Watch Evening News weeknights at 6:30 p.m. ET.
Climate alarmists are scaring world leaders into action — and the Vatican is jumping on the bandwagon.
The theme of climate change makes repeated appearances in the Amazon Synod working document, manmade global warming treated as though it's proven scientific fact: "At present, climate change and the increase in human intervention … are driving the Amazon towards a point of no return" (Instrumentum Laboris).
But despite the alarmist rhetoric, the science of manmade climate change is not settled.
While NASA touts the fact that Arctic ice has been decreasing steadily over the past three decades, it stays far more quiet about the fact that Antarctic ice has hit record highs.
Then there's the graph showing carbon dioxide levels increasing dramatically over the past 400,000 years — but the full context reveals current levels are around their lowest in the history of the planet going back 600 million years, when levels were 20 times higher — yet there were no humans around driving SUVs, raising cattle or burning fossil fuels.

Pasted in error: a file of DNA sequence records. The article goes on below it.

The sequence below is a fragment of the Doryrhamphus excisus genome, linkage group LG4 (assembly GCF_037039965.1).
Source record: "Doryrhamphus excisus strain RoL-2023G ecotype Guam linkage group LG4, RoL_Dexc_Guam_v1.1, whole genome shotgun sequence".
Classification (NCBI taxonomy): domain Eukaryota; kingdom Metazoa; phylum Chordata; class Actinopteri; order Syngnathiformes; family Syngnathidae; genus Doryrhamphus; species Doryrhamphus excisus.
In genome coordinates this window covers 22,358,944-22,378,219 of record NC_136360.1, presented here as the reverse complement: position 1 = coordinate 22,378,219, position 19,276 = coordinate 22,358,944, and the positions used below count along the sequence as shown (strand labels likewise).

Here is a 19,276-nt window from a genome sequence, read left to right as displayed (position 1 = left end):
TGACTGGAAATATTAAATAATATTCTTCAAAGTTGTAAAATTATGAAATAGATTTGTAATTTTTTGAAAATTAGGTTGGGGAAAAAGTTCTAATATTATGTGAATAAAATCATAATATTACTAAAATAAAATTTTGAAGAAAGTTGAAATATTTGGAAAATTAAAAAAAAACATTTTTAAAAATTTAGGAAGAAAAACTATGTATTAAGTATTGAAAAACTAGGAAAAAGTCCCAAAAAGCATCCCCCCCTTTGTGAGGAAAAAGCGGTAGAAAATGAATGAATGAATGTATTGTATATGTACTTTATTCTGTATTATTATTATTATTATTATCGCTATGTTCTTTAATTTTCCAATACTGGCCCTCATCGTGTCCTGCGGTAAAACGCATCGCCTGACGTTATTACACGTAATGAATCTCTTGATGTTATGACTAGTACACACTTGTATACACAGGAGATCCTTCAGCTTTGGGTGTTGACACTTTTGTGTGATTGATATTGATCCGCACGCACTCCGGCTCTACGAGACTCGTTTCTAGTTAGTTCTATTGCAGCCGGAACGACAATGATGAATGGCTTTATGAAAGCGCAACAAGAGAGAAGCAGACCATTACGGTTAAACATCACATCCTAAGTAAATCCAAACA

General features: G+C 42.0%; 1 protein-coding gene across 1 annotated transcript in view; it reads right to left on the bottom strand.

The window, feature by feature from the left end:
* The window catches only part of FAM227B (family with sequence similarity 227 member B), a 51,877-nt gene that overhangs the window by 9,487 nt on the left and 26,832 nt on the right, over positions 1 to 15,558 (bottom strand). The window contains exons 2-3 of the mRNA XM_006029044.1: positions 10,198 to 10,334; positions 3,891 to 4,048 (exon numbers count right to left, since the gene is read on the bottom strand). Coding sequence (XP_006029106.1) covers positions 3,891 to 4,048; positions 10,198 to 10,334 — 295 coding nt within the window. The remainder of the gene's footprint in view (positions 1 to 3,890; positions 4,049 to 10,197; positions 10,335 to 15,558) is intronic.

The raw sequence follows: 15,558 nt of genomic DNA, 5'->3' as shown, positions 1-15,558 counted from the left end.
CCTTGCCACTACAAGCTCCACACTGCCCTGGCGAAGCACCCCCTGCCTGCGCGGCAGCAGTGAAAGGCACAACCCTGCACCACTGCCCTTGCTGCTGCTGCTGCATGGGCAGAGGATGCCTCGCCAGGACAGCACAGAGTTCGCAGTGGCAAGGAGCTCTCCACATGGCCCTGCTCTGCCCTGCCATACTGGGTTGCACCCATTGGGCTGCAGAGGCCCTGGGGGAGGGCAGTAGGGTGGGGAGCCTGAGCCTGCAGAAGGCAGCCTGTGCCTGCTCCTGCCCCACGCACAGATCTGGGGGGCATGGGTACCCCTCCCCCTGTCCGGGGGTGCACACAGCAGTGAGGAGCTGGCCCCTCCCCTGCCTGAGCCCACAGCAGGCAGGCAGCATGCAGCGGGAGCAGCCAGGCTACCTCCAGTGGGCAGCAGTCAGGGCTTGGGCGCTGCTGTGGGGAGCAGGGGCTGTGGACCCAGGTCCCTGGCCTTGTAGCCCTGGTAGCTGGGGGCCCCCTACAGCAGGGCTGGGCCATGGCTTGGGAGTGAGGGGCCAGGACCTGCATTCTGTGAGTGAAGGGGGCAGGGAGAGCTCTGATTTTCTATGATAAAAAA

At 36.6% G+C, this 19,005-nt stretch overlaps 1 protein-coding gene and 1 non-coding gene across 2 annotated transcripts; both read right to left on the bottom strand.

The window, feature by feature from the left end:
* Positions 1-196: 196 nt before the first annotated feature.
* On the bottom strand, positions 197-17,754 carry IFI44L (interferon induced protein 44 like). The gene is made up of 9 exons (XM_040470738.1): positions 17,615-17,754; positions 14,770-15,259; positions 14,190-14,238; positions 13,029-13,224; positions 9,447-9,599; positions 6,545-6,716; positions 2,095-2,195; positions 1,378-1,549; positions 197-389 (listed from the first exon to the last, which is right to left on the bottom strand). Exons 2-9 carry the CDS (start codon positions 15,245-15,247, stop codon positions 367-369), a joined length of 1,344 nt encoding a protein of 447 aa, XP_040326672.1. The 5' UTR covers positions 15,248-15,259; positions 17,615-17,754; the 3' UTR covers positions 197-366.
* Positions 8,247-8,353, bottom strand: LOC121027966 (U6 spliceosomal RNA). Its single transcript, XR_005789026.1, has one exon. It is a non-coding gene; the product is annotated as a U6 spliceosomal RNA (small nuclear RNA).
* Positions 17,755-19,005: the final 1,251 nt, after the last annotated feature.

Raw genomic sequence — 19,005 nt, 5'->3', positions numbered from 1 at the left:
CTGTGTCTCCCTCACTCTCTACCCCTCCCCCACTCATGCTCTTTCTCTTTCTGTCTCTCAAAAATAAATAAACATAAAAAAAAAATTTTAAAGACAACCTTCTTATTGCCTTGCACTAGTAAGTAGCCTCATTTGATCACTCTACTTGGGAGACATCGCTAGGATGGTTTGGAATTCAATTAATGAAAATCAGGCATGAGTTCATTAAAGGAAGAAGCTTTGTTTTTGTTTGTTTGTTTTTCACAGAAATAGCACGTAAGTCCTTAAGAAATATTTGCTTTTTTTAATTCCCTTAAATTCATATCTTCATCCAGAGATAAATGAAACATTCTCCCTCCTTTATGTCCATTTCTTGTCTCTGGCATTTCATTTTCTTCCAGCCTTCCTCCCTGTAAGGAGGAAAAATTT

Michael Mann created the Hockey Stick theory, claiming to prove a sudden and drastic rise in global warming in the 20th century, which he and others attributed to carbon emissions. His theory has since been discredited.
And Mann recently lost a defamation lawsuit against one of his critics, who had accused him of using fraudulent data. The court threw out the case because, after almost 10 years, Mann kept refusing to turn over the data he used for his theory — a theory that's now debunked and no longer considered real science.
The climate change hysteria is proving to be a useful tool for leftists.
Their goal is to reduce human population through contraception, abortion and euthanasia, and concentrate those efforts in Third-World countries. The elites pushing this are mostly white — and the targets of their ideology are mostly not.
The scandal of this for the Vatican is simple: They're helping to promote an underlying racist agenda — wrapped up in green.